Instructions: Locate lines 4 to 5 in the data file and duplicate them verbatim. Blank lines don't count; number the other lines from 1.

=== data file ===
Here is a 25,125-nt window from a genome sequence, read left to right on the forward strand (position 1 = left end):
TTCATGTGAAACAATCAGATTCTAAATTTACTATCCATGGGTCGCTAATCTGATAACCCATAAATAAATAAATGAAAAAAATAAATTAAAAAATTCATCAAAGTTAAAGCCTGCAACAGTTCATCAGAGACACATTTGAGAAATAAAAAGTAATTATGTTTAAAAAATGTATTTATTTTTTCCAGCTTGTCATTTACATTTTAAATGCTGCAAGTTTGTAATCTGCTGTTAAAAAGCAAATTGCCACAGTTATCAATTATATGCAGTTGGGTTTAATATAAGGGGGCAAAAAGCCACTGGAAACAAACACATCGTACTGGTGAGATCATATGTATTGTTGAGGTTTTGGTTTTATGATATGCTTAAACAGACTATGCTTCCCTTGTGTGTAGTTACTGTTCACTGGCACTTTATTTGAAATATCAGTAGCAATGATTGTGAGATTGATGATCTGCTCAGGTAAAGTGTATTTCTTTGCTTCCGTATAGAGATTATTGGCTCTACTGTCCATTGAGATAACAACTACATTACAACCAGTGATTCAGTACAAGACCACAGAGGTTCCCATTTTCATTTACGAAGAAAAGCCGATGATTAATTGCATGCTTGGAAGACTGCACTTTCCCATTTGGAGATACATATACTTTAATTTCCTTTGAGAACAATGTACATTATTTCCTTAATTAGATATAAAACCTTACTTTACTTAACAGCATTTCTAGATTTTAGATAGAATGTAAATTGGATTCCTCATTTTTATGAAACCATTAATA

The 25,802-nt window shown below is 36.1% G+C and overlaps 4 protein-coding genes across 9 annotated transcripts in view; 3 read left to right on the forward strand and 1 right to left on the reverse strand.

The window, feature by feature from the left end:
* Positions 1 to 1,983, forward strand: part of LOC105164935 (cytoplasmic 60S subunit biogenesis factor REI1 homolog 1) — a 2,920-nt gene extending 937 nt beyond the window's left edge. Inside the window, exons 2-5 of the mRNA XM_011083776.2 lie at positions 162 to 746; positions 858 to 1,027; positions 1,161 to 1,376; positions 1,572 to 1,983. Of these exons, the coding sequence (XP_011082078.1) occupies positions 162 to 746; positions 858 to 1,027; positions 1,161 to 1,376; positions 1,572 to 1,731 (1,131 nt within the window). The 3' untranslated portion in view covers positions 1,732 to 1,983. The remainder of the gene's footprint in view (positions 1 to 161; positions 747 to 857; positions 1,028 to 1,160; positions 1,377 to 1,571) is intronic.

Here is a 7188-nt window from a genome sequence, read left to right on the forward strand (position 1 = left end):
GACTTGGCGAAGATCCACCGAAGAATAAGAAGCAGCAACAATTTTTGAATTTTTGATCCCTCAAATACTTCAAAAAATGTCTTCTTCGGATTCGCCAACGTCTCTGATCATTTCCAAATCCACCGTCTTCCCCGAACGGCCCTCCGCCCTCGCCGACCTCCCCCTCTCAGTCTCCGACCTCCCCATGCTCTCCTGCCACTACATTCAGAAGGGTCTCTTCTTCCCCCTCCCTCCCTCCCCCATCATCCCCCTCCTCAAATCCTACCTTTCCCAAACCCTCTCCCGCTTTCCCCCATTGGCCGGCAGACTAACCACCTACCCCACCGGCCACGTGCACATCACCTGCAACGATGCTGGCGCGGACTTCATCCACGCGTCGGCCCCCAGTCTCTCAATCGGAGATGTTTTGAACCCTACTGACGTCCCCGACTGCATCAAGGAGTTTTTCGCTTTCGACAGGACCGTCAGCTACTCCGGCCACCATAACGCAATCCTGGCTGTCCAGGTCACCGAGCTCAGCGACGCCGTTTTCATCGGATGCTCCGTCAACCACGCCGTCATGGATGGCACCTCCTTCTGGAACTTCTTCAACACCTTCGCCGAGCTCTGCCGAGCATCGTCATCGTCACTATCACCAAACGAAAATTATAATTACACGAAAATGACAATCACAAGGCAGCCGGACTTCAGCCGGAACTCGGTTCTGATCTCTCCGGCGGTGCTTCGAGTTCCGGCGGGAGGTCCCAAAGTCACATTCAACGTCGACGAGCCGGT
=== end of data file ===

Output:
The window, feature by feature from the left end:
* Positions 1 to 1,983, forward strand: part of LOC105164935 (cytoplasmic 60S subunit biogenesis factor REI1 homolog 1) — a 2,920-nt gene extending 937 nt beyond the window's left edge. Inside the window, exons 2-5 of the mRNA XM_011083776.2 lie at positions 162 to 746; positions 858 to 1,027; positions 1,161 to 1,376; positions 1,572 to 1,983. Of these exons, the coding sequence (XP_011082078.1) occupies positions 162 to 746; positions 858 to 1,027; positions 1,161 to 1,376; positions 1,572 to 1,731 (1,131 nt within the window). The 3' untranslated portion in view covers positions 1,732 to 1,983. The remainder of the gene's footprint in view (positions 1 to 161; positions 747 to 857; positions 1,028 to 1,160; positions 1,377 to 1,571) is intronic.